A Neighborly Samaritan
JESUS is perhaps near Bethany, a village about two miles [3 km] from Jerusalem. A man who is an expert on the Law of Moses approaches him with a question, asking: “Teacher, by doing what shall I inherit everlasting life?”
Jesus detects that the man, a lawyer, is asking not simply for information but, rather, because he desires to test him. The lawyer’s aim may be to get Jesus to answer in a way that will offend the sensibilities of the Jews. So Jesus gets the lawyer to commit himself, asking: “What is written in the Law? How do you read?”
In reply, the lawyer, exercising unusual insight, quotes from God’s laws at Deuteronomy 6:5 and Leviticus 19:18, saying: “‘You must love Jehovah your God with your whole heart and with your whole soul and with your whole strength and with your whole mind,’ and, ‘your neighbor as yourself.’”
“You answered correctly,” Jesus responds. “Keep on doing this and you will get life.”
The lawyer, however, is not satisfied. Jesus’ answer is not specific enough for him. He wants confirmation from Jesus that his own views are correct and hence that he is righteous in his treatment of others. Therefore, he asks: “Who really is my neighbor?”
The Jews believe that the term “neighbor” applies only to fellow Jews, as the context of Leviticus 19:18 seems to indicate. In fact, later even the apostle Peter said: “You well know how unlawful it is for a Jew to join himself to or approach a man of another race.” So the lawyer, and perhaps Jesus’ disciples too, believe that they are righteous if they treat only fellow Jews kindly, since, in their view, non-Jews are not really their neighbors.
Without offending his listeners, how can Jesus correct their view? He tells a story, possibly based on an actual happening. “A certain [Jew],” Jesus explains, “was going down from Jerusalem to Jericho and fell among robbers, who both stripped him and inflicted blows, and went off, leaving him half-dead.”
“Now, by coincidence,” Jesus continues, “a certain priest was going down over that road, but, when he saw him, he went by on the opposite side. Likewise, a Levite also, when he got down to the place and saw him, went by on the opposite side. But a certain Samaritan traveling the road came upon him and, at seeing him, he was moved with pity.”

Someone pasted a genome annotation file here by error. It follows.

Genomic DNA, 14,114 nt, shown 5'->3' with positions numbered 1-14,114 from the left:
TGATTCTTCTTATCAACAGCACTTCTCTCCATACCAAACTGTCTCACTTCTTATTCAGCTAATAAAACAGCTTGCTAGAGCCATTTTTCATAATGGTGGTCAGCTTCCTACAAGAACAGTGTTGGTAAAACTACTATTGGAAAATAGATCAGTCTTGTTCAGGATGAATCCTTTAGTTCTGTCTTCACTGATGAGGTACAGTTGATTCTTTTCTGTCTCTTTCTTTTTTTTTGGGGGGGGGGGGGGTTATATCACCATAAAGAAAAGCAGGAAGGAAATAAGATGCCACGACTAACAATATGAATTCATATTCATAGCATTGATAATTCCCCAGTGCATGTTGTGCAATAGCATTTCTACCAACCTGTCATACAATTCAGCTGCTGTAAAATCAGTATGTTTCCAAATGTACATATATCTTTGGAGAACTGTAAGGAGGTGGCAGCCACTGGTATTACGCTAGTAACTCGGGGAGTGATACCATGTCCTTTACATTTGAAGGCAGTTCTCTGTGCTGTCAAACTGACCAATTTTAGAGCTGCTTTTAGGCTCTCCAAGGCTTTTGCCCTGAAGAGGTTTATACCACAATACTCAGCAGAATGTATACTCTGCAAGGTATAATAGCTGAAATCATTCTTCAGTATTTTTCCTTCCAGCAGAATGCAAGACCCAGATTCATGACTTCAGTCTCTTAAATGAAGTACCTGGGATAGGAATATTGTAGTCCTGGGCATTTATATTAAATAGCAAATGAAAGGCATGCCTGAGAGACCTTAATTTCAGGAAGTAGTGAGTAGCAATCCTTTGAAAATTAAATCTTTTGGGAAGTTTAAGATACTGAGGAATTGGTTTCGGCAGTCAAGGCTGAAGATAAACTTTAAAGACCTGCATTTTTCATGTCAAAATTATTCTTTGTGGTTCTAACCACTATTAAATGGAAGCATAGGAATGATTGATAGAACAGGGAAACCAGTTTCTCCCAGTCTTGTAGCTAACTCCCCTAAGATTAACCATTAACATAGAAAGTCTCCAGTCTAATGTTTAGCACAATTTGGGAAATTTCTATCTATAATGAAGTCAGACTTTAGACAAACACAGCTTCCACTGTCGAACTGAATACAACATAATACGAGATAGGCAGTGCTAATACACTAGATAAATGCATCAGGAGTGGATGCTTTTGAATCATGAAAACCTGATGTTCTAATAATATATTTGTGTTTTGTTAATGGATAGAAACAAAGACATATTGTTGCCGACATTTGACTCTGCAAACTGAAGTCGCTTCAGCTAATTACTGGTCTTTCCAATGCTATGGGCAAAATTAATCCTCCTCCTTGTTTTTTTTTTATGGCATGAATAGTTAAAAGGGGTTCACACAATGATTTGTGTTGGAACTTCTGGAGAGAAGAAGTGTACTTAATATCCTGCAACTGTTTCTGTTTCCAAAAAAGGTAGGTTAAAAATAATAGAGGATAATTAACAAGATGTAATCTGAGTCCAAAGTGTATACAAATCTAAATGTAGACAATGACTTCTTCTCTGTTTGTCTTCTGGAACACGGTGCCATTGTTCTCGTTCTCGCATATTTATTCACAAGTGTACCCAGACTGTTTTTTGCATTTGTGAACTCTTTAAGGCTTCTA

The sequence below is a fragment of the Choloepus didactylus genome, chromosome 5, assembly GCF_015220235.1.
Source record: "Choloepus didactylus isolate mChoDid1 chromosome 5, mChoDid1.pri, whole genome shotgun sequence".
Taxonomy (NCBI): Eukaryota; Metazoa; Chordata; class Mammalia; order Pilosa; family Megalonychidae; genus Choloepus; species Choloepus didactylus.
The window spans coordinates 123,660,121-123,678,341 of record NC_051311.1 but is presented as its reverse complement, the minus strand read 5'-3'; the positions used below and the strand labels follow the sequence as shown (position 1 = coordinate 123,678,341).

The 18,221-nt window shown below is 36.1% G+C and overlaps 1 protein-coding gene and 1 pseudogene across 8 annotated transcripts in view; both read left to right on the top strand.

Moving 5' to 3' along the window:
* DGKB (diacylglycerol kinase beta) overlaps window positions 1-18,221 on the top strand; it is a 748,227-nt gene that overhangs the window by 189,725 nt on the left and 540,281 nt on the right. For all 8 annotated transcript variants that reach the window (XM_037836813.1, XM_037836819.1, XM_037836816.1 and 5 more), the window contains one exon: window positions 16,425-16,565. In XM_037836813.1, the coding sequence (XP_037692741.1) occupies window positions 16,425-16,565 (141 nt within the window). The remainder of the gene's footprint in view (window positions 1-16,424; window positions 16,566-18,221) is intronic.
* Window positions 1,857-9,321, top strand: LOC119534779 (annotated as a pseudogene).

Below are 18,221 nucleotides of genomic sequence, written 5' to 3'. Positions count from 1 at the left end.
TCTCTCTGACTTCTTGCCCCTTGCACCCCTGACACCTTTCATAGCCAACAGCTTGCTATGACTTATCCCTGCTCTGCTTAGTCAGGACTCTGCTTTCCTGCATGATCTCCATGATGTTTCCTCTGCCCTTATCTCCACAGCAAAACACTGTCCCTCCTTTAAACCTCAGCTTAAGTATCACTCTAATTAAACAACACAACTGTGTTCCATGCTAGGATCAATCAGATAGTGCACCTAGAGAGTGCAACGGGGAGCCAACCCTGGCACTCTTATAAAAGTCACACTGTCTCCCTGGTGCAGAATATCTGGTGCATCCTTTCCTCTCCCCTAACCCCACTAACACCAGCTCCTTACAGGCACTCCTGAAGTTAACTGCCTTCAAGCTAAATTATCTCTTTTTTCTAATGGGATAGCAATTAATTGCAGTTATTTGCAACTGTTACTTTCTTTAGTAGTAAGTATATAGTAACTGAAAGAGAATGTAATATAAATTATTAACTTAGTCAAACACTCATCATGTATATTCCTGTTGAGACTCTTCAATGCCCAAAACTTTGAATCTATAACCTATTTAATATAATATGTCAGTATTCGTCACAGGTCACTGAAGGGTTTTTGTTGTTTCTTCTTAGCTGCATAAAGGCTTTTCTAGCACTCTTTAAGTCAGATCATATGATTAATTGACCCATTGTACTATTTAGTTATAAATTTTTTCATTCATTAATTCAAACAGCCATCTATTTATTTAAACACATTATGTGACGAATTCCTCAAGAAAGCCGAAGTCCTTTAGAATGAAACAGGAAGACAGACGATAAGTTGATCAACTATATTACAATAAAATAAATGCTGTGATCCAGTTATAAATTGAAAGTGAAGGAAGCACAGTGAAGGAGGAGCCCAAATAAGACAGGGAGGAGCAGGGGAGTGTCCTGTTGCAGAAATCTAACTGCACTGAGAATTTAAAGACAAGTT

Many priests and their Levite temple assistants live in Jericho, a distance of 14 miles [23 km] on a dangerous road that descends 3,000 feet [900 m] from where they serve at the temple in Jerusalem. The priest and the Levite would be expected to help a fellow Jew in distress. But they do not. Instead, a Samaritan does. The Jews hate Samaritans so much that recently they insulted Jesus in the strongest terms by calling him “a Samaritan.”
What does the Samaritan do to help the Jew? “He approached him,” Jesus says, “and bound up his wounds, pouring oil and wine upon them. Then he mounted him upon his own beast and brought him to an inn and took care of him. And the next day he took out two denarii [about two days’ wages], gave them to the innkeeper, and said, ‘Take care of him, and whatever you spend besides this, I will repay you when I come back here.’”
After telling the story, Jesus asks the lawyer: “Who of these three seems to you to have made himself neighbor to the man that fell among the robbers?”
Feeling uncomfortable about attributing any merit to a Samaritan, the lawyer answers simply: “The one that acted mercifully toward him.”
“Go your way and be doing the same yourself,” Jesus concludes.
Had Jesus told the lawyer directly that non-Jews also were his neighbors, not only would the man not have accepted this but most of the audience would probably have taken his side in the discussion with Jesus. This true-to-life story, however, made it obvious in an irrefutable way that our neighbors include people besides those of our own race and nationality. What a marvelous way Jesus has of teaching! Luke 10:25-37; Acts 10:28; John 4:9; 8:48.
▪ What questions does the lawyer ask Jesus, and what evidently is his purpose in asking?
▪ Who do the Jews believe are their neighbors, and what reason is there to believe that even the disciples share this view?
▪ How does Jesus get across the correct view so that the lawyer cannot refute it?